Nothing quite so splendid leaps out of the rest of the translation. But let's be fair: most translators go through several drafts, and here we're looking at Babelfish's first. It seems only right to ask if the program has further revisions in mind. So I send the poem on another round trip into Portuguese and back, and sure enough, more changes get made. After another three rounds the text of the English version seems to have settled into a final draft, but on the Portuguese side Babelfish is still fretting over one last detail -- how to translate the English hiding? It tries the neutral esconder, then the more pointed para esconder, then finally rests on the quirky em esconder. The text will change no further now, no matter how many more times it crosses from one language to the other. It has taken eight passes, but at last Babelfish has produced its definitive translation of Yeats's poem into a language that is neither quite English nor quite Portuguese nor even, ultimately, quite language. Call it "When You Are Old and Cinereous," and behold it here in its more or less English aspect:
and for assent for the fire, she makes
the examination for the low point of this book, and
reads slowly, and the dream of the look that soft its
eyes had had a moment, and of its masks deeply;
How much its moments of grace full with the land in
the predetermined SHIFT of the water, and full with
the land in the water its beauty with the false love
or rectifies, but a man loved the soul of pilgrim in
you, and loved sorrows of its face in the change;
E that if if to fold itself for the low point to the side
of the bars that if become incandescent, Murmur,
little sadly, of because the love it functioned moved
away and for the walked examination of the fêz of
one in mountains raised in the raised one and hiding
its face he enters in a multitude of the stars.
I WOULD JUST AS SOON let this remarkable cultural object speak for itself. But having predefined it as the outcome of a test, I'll have to make some claims about it now, beginning I guess with the aesthetic. I don't expect you to believe me when I say I like this rendering almost as much as Yeats's original and in some ways better. But I do. It has a wildness and, against all odds, a dignity that don't just make up for the utter collapse of meaning, they depend on it.
Don't take my word for it, though. There is, after all, an illustrious tradition of experimental writing -- from Mallarmé and Khlebnikov down through Dada and surrealism to Burroughsian cut-up and contemporary language poetry -- that strives to become a centrifuge of meaning, to so condense and agitate a text that what emerges from it finally is the merest residue of expression: language pure and anything but simple. Compare these writers' works with Babelfish's Yeats and draw your own conclusions. I'll go on record here and now, however: In its uncannily elusive echoes of sense, in its inhuman hunger for the striking and suggestive fragment (the walked examination of the fêz of one in mountains raised!) , Babelfish makes even the hard core of the literary avant-garde look tepid and palely meaningful.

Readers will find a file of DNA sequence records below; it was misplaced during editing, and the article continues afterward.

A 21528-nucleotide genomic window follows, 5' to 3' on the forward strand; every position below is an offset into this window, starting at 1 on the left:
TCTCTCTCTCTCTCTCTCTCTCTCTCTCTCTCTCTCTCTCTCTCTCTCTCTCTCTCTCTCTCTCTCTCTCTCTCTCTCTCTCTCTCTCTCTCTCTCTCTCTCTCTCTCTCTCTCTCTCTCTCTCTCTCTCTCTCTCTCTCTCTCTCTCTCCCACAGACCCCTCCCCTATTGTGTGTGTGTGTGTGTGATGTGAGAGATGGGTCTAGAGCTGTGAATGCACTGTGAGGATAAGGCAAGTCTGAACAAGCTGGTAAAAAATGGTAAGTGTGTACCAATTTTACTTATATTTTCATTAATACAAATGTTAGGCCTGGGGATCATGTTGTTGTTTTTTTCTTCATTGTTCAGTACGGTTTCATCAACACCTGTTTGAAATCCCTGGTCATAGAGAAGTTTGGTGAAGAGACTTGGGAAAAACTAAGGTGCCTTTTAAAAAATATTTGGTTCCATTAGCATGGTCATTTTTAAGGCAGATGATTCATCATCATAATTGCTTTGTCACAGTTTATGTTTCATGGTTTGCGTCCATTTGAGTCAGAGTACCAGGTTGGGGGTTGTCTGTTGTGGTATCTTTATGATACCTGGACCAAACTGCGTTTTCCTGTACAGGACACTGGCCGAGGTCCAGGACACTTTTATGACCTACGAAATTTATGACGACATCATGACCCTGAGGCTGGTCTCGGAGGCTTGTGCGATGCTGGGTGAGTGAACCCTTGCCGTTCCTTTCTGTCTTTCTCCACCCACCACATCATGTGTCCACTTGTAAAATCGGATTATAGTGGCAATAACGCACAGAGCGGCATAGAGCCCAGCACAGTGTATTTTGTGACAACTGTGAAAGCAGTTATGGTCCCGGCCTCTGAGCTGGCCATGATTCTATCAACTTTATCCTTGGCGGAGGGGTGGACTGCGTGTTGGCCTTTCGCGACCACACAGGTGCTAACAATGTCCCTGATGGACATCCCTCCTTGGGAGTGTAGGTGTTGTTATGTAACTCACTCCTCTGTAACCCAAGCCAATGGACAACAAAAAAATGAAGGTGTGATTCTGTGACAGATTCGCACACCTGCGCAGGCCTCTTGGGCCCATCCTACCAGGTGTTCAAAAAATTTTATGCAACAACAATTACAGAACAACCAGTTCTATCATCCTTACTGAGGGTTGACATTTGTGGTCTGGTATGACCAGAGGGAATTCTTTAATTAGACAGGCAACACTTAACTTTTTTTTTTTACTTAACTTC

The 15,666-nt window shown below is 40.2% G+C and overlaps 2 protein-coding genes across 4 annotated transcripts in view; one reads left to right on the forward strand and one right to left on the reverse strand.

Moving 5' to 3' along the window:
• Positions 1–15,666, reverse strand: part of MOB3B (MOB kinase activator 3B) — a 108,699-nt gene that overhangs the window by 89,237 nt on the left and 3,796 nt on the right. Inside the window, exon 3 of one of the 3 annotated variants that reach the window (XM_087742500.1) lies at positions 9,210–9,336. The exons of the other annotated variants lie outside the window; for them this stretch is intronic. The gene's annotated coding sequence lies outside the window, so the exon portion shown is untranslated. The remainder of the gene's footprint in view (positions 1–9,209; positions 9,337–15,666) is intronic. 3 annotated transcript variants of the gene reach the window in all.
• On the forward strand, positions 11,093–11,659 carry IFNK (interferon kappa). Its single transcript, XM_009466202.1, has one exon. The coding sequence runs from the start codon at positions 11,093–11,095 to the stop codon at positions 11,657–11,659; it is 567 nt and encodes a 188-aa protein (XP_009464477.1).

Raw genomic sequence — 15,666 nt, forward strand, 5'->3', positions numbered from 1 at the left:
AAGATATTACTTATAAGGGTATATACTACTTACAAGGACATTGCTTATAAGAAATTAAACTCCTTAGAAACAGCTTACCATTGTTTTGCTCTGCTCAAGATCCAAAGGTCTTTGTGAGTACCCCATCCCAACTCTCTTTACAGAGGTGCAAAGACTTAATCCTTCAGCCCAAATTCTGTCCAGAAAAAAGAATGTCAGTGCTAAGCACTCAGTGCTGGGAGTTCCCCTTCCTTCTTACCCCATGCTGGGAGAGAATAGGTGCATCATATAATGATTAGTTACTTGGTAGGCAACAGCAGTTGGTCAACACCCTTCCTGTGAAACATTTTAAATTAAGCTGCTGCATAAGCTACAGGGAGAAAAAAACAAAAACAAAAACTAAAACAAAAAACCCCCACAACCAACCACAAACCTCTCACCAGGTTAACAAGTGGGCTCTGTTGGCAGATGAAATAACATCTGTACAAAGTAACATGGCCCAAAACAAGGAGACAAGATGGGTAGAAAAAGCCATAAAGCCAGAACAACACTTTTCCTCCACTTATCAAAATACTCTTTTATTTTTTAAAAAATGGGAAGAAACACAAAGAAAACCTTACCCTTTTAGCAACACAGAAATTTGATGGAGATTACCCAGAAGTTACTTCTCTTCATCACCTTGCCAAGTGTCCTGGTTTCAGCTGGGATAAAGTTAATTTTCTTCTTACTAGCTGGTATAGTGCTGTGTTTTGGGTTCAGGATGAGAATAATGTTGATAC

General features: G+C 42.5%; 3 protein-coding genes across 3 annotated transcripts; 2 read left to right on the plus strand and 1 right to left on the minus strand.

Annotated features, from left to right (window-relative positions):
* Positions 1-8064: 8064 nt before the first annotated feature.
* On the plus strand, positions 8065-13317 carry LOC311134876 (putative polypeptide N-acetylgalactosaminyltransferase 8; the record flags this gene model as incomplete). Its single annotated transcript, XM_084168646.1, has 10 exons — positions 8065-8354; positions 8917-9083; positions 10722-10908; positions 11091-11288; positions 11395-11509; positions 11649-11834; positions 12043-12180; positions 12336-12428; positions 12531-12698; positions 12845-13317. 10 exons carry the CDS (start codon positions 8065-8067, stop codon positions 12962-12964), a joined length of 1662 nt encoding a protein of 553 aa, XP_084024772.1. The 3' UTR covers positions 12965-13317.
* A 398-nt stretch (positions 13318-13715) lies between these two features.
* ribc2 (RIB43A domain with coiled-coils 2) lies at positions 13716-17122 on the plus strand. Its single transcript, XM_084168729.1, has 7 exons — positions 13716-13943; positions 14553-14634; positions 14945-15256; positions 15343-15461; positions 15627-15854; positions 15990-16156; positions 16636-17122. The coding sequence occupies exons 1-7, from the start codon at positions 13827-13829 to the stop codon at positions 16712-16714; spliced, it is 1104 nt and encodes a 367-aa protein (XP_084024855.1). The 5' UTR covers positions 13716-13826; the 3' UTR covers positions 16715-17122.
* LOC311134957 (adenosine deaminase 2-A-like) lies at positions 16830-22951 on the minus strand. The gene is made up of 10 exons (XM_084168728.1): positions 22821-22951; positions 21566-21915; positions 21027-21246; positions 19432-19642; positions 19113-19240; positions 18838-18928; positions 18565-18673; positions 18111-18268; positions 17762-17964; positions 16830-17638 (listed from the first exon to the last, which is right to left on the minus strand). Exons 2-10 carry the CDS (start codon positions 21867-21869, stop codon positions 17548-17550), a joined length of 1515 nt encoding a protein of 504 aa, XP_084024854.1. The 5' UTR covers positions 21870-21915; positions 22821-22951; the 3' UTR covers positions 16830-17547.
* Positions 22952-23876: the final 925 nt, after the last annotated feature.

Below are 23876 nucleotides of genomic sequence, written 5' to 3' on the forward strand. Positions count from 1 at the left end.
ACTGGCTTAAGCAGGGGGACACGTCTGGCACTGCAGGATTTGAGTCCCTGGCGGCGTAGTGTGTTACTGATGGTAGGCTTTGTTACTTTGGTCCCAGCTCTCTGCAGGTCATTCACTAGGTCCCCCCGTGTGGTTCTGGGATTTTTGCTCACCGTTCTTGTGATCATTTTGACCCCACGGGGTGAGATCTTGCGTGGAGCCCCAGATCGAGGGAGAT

Whether the pure language of the experimentalists is the same as Walter Benjamin's, of course, may be another question. Can we now judge whether Babelfish indeed reaches deeper into that space between languages -- that space where Benjamin glimpsed Babel's ultimate undoing -- than human translators do? I don't know; it sounds kind of mystical to me, perhaps too much so, in the end, for us to say a lot about it. But we certainly can say that where, throughout its history, translation has veered between the two extremes of license and literalism, seeking at its best a middling compromise, Babelfish manages the unprecedented feat of attaining both extremes simultaneously. As an algorithmic process it is rigidly literal, with not a single degree of freedom in it, and yet in its effects it wanders wildly adrift of its original text. Every wigged-out shift of case, every elegant confusion of love, land, and water, is at bottom the product of strict machine logic, while conversely every tick of Babelfish's clockwork holds the promise of some fertile surprise. Babelfish embraces paradox serenely. As in Benjamin's beloved kabbalah, there is no flash of mystery here that can't be traced to a mechanical arithmetic of words made into numbers, no clunking algorithm that might not lead to the ineffable.
And if you think that's finally taking my claims for Babelfish to laughable extremes, well, go ahead and laugh. Plenty of other people are. My experiment with Yeats, after all, is just a slightly refined version of what is fast becoming the sport of idle Web-heads everywhere: Sending a familiar chunk of text once through the Babelfish loop and seeing what kind of wacky crap comes back. Try it sometime if you haven't. "It is more fun than a barrel drop hammer," as they say somewhere between German and English.
While you're laughing, though, just keep in mind what Goethe once said of another German translator, Johann Heinrich Voss, who had daringly brought Homer into German with hexameters intact. "At first," Goethe observed, "the public was not at all satisfied with Voss." But this resistance, he wrote, was the natural reaction to anyone who chose to pursue, as Voss did, what Goethe deemed the highest form of translation -- a radical openness to the foreign, in which "the translator identifies so strongly with the original that he more or less gives up the uniqueness of his own nation." For Goethe there was no surer way for translators to expand the horizons of their own language, or to invite the disdain of an audience not quite ready to hear the news.
Babelfish, plainly, invites disdain. But if I haven't quite convinced you that it also expands horizons, just give it a while. Babelfish and other avatars of the machine-translation dream aren't going away anytime soon; the logic of communication in a global network requires their shambling presence among us. We will put up with them because we are suckers for meaning, who will take it in whatever form it shows up in. But as we grow accustomed to the machine translators among us, as their strange, foreign speech forms infiltrate the language of the everyday, it'll get harder to ignore the fact that meaning is the least of what they offer us. There's something else; just what, I still can't say. Maybe it is, after all, a mystic glimpse of the language between languages. Maybe it's poetry as fierce and delicate as only a machine can make it. Maybe it's just a break from the dead hand of linguistic convention. Whatever it is, it's ready to descend among us like moments of grace landing on water. It's pretty much just waiting for you to stop laughing at it.